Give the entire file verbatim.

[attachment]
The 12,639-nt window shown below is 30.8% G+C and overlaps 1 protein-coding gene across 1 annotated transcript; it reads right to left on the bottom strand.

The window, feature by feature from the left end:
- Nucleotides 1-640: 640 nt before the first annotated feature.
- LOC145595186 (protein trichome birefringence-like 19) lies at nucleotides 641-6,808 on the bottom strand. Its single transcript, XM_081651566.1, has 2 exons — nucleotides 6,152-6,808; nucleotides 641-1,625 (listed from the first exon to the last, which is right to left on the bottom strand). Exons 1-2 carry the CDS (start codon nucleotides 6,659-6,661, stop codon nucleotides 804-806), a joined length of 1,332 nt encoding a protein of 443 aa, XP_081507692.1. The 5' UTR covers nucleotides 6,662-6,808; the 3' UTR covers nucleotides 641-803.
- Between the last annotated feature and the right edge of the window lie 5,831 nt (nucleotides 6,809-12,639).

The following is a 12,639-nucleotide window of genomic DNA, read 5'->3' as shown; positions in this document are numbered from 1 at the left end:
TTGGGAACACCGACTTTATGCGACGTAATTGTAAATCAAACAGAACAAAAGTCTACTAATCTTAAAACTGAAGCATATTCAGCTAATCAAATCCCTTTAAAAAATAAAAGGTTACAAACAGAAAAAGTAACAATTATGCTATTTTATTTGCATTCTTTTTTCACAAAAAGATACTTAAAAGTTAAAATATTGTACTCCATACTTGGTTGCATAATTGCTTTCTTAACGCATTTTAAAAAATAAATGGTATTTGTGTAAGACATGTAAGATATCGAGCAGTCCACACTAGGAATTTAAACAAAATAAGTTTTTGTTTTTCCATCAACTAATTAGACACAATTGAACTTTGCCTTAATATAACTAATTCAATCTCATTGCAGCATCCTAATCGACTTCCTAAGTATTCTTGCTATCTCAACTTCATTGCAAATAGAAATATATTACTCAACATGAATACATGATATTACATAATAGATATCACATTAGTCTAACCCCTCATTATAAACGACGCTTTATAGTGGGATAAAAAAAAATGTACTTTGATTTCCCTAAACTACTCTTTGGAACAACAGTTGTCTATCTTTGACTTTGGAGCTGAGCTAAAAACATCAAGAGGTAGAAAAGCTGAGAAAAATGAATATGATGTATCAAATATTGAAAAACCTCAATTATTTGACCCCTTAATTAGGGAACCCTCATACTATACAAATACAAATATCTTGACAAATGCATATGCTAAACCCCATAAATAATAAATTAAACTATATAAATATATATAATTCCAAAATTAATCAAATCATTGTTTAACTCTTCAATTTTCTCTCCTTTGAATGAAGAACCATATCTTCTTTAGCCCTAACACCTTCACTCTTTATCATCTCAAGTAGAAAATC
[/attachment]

The 12,639-nt window shown below is 30.8% G+C and overlaps 1 protein-coding gene across 1 annotated transcript; it reads right to left on the bottom strand.

The window, feature by feature from the left end:
- Nucleotides 1-640: 640 nt before the first annotated feature.
- LOC145595186 (protein trichome birefringence-like 19) lies at nucleotides 641-6,808 on the bottom strand. Its single transcript, XM_081651566.1, has 2 exons — nucleotides 6,152-6,808; nucleotides 641-1,625 (listed from the first exon to the last, which is right to left on the bottom strand). Exons 1-2 carry the CDS (start codon nucleotides 6,659-6,661, stop codon nucleotides 804-806), a joined length of 1,332 nt encoding a protein of 443 aa, XP_081507692.1. The 5' UTR covers nucleotides 6,662-6,808; the 3' UTR covers nucleotides 641-803.
- Between the last annotated feature and the right edge of the window lie 5,831 nt (nucleotides 6,809-12,639).

The following is a 12,639-nucleotide window of genomic DNA, read 5'->3' as shown; positions in this document are numbered from 1 at the left end:
TTGGGAACACCGACTTTATGCGACGTAATTGTAAATCAAACAGAACAAAAGTCTACTAATCTTAAAACTGAAGCATATTCAGCTAATCAAATCCCTTTAAAAAATAAAAGGTTACAAACAGAAAAAGTAACAATTATGCTATTTTATTTGCATTCTTTTTTCACAAAAAGATACTTAAAAGTTAAAATATTGTACTCCATACTTGGTTGCATAATTGCTTTCTTAACGCATTTTAAAAAATAAATGGTATTTGTGTAAGACATGTAAGATATCGAGCAGTCCACACTAGGAATTTAAACAAAATAAGTTTTTGTTTTTCCATCAACTAATTAGACACAATTGAACTTTGCCTTAATATAACTAATTCAATCTCATTGCAGCATCCTAATCGACTTCCTAAGTATTCTTGCTATCTCAACTTCATTGCAAATAGAAATATATTACTCAACATGAATACATGATATTACATAATAGATATCACATTAGTCTAACCCCTCATTATAAACGACGCTTTATAGTGGGATAAAAAAAAATGTACTTTGATTTCCCTAAACTACTCTTTGGAACAACAGTTGTCTATCTTTGACTTTGGAGCTGAGCTAAAAACATCAAGAGGTAGAAAAGCTGAGAAAAATGAATATGATGTATCAAATATTGAAAAACCTCAATTATTTGACCCCTTAATTAGGGAACCCTCATACTATACAAATACAAATATCTTGACAAATGCATATGCTAAACCCCATAAATAATAAATTAAACTATATAAATATATATAATTCCAAAATTAATCAAATCATTGTTTAACTCTTCAATTTTCTCTCCTTTGAATGAAGAACCATATCTTCTTTAGCCCTAACACCTTCACTCTTTATCATCTCAAGTAGAAAATC